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Foot and Mouth disease back to haunt UK farmers

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Foot and Mouth disease back to haunt UK farmers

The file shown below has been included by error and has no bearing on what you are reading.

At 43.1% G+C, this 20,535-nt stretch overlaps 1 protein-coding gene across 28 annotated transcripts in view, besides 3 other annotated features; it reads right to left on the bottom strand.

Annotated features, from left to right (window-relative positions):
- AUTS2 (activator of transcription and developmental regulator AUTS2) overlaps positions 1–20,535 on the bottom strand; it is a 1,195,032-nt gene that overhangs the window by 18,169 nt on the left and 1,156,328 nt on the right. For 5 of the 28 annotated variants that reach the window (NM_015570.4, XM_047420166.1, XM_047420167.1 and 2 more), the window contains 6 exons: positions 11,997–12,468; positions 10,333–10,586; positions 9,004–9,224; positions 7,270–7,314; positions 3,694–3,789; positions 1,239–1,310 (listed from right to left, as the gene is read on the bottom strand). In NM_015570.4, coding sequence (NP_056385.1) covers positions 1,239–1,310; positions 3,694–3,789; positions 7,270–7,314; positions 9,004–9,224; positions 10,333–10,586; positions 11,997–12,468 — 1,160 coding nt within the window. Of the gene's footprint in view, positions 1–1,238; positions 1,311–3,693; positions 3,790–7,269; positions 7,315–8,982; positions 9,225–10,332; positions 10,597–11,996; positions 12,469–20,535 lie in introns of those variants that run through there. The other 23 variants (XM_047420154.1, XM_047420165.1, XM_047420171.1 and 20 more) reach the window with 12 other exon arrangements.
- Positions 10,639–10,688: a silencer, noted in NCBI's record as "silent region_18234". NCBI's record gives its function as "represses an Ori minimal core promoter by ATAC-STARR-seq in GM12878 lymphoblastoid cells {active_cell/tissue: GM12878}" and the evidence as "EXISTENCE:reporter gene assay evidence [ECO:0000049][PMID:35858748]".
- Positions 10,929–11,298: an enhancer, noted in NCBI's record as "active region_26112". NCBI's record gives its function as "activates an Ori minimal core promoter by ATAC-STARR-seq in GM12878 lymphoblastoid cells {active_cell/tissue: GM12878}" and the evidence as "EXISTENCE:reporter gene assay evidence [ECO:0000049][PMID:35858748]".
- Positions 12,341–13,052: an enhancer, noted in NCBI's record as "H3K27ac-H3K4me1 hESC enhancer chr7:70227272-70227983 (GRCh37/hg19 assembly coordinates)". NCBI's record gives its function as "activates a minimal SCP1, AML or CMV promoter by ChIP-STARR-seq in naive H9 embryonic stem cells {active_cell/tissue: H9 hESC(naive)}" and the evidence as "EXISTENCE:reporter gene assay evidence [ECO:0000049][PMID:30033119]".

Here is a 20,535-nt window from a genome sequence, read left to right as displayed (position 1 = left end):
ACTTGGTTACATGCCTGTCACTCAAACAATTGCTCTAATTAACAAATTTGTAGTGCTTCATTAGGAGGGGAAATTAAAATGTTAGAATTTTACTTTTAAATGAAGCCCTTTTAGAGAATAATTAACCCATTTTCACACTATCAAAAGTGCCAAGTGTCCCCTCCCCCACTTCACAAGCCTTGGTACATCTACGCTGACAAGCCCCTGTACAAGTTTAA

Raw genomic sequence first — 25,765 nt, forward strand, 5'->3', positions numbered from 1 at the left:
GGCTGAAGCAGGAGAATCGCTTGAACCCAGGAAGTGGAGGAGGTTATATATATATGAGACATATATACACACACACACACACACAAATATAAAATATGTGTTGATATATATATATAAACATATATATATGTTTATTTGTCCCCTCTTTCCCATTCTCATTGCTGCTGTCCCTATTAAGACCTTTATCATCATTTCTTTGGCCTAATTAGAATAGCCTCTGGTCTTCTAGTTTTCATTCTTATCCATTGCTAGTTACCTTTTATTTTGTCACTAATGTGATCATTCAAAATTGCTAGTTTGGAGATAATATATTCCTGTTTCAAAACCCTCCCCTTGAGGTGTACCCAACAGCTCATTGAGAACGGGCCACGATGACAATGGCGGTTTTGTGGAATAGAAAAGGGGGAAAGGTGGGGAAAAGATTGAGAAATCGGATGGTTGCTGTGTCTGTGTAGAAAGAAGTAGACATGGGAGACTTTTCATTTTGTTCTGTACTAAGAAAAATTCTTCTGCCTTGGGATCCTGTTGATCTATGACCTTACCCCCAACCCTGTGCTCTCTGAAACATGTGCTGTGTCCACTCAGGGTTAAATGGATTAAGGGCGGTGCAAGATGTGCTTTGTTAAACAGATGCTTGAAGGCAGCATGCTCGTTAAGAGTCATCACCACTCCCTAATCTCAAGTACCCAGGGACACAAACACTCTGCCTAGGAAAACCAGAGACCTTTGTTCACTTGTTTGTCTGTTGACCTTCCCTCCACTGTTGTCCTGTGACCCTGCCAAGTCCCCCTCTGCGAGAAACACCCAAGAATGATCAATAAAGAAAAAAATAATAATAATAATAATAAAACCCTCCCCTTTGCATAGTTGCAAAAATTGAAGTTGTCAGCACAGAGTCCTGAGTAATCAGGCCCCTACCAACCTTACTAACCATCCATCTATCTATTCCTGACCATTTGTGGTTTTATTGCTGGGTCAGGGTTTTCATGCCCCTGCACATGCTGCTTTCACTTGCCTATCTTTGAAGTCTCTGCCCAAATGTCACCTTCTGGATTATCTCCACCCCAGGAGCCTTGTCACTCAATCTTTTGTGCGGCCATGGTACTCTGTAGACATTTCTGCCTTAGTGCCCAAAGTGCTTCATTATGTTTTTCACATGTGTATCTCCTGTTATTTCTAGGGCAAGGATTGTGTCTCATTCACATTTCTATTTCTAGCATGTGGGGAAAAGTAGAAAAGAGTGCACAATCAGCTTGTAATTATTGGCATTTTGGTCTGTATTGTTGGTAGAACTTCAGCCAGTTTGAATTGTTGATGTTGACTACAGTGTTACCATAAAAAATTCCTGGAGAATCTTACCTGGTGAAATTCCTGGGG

A fresh outbreak of foot-and-mouth disease has been reported in the the UK. A three-kilometer protection zone has been quickly put in place around the affected farm near Guildford in Surrey, while all cattle on the farm are to be culled. Lessons have been learned since the last outbreak in 2001, says the UK’s chief vet, Debby Reynolds: “The animals will be humanely slaughtered and disposed of by incineration; obviously (there will be) no pyres, no burning of carcasses….we have a whole wide range of measures to identify what has happened. It’s the very early stages of this; we need to determine where the virus has come from and where it might have spread.” A ban on the movement of livestock has been imposed by the government, which was sharply criticised for its handling of the foot and mouth crisis of six years ago. The disease, which affects cattle, sheep, pigs and goats, led to over 6 million animals being killed in the UK. Most were burned on huge, macabre bonfires across the countryside. The disaster cost an estimated 12 billion euros. Prime Minister Gordon Brown has cut short his holiday to return to London and address the issue.

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